04:58 'Net Neutrality Hurt Internet Infrastructure Investment' Is The Bad Faith Lie That Simply Won't Die (11)
05:48 Dumb New GOP Talking Point: If You Restore Net Neutrality, You HAVE To Kill Section 230. Just Because! (66)
06:31 DOJ Drops Ridiculous Trump-Era Lawsuit Against California For Passing Net Neutrality Rules (13)
06:27 The Wall Street Journal Kisses Big Telecom's Ass In Whiny Screed About 'Big Tech' (13)
10:45 New Interim FCC Boss Jessica Rosenworcel Will Likely Restore Net Neutrality, Just Not Yet (5)
15:30 Small Idaho ISP 'Punishes' Twitter And Facebook's 'Censorship' ... By Blocking Access To Them Entirely (81)
05:29 A Few Reminders Before The Tired Net Neutrality Debate Is Rekindled (13)
06:22 U.S. Broadband Speeds Jumped 90% in 2020. But No, It Had Nothing To Do With Killing Net Neutrality. (12)
12:10 FCC Ignores The Courts, Finalizes Facts-Optional Repeal Of Net Neutrality (19)
10:46 It's Opposite Day At The FCC: Rejects All Its Own Legal Arguments Against Net Neutrality To Claim It Can Be The Internet Speech Police (13)
12:05 Blatant Hypocrite Ajit Pai Decides To Move Forward With Bogus, Unconstitutional Rulemaking On Section 230 (178)
06:49 FCC's Pai Puts Final Bullet In Net Neutrality Ahead Of Potential Demotion (25)
06:31 The EU Makes It Clear That 'Zero Rating' Violates Net Neutrality (6)
06:22 DOJ Continues Its Quest To Kill Net Neutrality (And Consumer Protection In General) In California (11)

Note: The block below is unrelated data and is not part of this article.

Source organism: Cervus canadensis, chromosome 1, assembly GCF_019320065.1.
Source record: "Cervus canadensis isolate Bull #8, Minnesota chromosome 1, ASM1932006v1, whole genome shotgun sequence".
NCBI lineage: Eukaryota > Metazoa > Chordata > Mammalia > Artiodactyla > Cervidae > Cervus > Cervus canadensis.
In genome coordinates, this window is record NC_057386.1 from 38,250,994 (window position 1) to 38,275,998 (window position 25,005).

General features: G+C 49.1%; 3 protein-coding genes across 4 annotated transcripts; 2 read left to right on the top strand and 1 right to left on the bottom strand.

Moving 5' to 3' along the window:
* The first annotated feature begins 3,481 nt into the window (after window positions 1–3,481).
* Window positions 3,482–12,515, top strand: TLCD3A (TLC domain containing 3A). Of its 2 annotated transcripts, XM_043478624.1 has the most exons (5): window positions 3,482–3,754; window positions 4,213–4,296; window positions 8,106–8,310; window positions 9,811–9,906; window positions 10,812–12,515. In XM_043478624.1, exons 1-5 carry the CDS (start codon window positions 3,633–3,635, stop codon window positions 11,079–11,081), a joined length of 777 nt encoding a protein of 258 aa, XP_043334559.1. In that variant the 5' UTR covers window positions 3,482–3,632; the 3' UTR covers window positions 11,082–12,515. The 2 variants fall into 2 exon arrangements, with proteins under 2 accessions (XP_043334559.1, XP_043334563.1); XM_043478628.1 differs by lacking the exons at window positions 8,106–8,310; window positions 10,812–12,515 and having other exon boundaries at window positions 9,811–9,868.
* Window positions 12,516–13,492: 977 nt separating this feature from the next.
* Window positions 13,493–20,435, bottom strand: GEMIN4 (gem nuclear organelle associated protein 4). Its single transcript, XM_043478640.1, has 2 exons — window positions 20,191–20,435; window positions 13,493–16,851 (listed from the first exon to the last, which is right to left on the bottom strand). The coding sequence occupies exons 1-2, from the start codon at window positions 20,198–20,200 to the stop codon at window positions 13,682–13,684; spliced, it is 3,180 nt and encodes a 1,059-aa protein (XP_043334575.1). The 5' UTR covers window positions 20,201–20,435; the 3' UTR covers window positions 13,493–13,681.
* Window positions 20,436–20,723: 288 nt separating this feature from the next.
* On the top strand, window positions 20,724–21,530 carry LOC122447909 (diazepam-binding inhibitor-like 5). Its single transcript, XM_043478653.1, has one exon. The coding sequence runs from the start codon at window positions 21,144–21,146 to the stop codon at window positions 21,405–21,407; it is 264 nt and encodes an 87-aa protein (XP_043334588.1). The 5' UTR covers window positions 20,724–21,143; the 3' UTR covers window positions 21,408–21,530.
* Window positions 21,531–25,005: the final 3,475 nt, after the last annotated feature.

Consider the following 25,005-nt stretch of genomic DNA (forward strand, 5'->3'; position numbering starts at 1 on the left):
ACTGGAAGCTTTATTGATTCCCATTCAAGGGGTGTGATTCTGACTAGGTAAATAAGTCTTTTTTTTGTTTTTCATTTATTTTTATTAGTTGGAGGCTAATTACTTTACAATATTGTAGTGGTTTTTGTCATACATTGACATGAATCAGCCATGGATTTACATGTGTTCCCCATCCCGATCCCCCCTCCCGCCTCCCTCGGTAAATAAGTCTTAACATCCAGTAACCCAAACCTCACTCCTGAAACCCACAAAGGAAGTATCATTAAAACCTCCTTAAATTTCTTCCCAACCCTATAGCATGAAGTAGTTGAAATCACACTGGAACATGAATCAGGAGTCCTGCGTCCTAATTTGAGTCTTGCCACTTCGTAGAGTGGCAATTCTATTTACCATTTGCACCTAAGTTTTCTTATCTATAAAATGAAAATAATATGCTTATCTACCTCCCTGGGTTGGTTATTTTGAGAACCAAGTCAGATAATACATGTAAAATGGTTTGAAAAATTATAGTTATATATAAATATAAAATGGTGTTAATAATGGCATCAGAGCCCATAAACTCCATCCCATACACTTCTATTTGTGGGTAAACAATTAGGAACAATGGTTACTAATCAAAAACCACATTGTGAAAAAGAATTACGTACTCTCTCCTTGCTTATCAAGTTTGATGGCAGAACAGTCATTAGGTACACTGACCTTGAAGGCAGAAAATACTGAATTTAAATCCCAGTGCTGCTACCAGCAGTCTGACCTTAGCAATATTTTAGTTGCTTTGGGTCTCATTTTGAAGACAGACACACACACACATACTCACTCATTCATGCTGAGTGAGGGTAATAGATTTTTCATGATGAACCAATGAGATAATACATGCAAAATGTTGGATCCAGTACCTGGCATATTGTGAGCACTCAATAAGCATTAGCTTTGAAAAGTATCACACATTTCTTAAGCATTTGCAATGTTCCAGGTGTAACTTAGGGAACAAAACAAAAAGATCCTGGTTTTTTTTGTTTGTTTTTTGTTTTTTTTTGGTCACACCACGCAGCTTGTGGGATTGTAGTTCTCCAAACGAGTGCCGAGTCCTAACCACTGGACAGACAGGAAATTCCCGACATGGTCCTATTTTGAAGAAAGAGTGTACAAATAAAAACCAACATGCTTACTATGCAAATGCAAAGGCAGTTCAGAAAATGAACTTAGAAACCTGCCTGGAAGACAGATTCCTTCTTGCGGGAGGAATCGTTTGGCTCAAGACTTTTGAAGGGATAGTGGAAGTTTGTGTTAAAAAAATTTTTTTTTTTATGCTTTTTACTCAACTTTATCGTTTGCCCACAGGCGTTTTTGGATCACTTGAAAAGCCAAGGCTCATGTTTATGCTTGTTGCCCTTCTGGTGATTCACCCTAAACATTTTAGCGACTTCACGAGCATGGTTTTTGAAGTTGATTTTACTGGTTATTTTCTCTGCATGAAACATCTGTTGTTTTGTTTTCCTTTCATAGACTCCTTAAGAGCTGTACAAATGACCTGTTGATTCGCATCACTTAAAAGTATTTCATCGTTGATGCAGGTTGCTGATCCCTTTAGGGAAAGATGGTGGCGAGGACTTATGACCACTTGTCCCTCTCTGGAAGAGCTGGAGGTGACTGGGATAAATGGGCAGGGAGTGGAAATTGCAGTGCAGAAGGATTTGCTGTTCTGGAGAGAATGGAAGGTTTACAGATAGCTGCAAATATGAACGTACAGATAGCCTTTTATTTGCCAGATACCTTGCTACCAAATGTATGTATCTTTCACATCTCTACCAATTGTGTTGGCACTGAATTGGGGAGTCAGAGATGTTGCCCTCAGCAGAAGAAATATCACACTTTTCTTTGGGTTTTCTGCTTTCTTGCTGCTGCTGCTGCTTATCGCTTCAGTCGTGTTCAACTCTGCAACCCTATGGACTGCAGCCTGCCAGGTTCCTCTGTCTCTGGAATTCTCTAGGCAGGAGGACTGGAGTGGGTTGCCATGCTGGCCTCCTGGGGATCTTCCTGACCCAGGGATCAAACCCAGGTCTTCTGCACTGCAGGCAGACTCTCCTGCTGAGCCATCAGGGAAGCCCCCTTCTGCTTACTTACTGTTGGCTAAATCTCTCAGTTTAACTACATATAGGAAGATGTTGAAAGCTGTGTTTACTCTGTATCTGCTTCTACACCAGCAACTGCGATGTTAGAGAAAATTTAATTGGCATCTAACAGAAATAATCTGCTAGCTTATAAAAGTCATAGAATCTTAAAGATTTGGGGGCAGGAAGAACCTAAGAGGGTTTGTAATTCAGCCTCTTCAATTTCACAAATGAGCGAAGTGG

11:08 Hypocritical AT&T Makes A Mockery Of Itself; Says 230 Should Be Reformed For Real Net Neutrality (28)
06:20 Trump, Big Telecom Continue Quest To Ban States From Protecting Broadband Consumers (19)
06:11 Senators Wyden And Markey Make It Clear AT&T Is Violating Net Neutrality (13)
06:31 Net Neutrali-what? AT&T's New Streaming Service Won't Count Against Its Broadband Caps. But Netflix Will. (25)
06:23 Telecom's Latest Dumb Claim: The Internet Only Works During A Pandemic Because We Killed Net Neutrality (49)
13:36 Ex-FCC Staffer Says FCC Authority Given Up In Net Neutrality Repeal Sure Would Prove Handy In A Crisis (13)
06:27 Clarence Thomas Regrets Brand X Decision That Paved Way For The Net Neutrality Wars (11)
06:17 The FCC To Field More Comments On Net Neutrality. Maybe They'll Stop Identity Theft And Fraud This Time? (79)
08:56 AT&T, Comcast Dramatically Cut Network Spending Despite Net Neutrality Repeal (16)
06:18 Ajit Pai Hits CES... To Make Up Some Shit About Net Neutrality (24)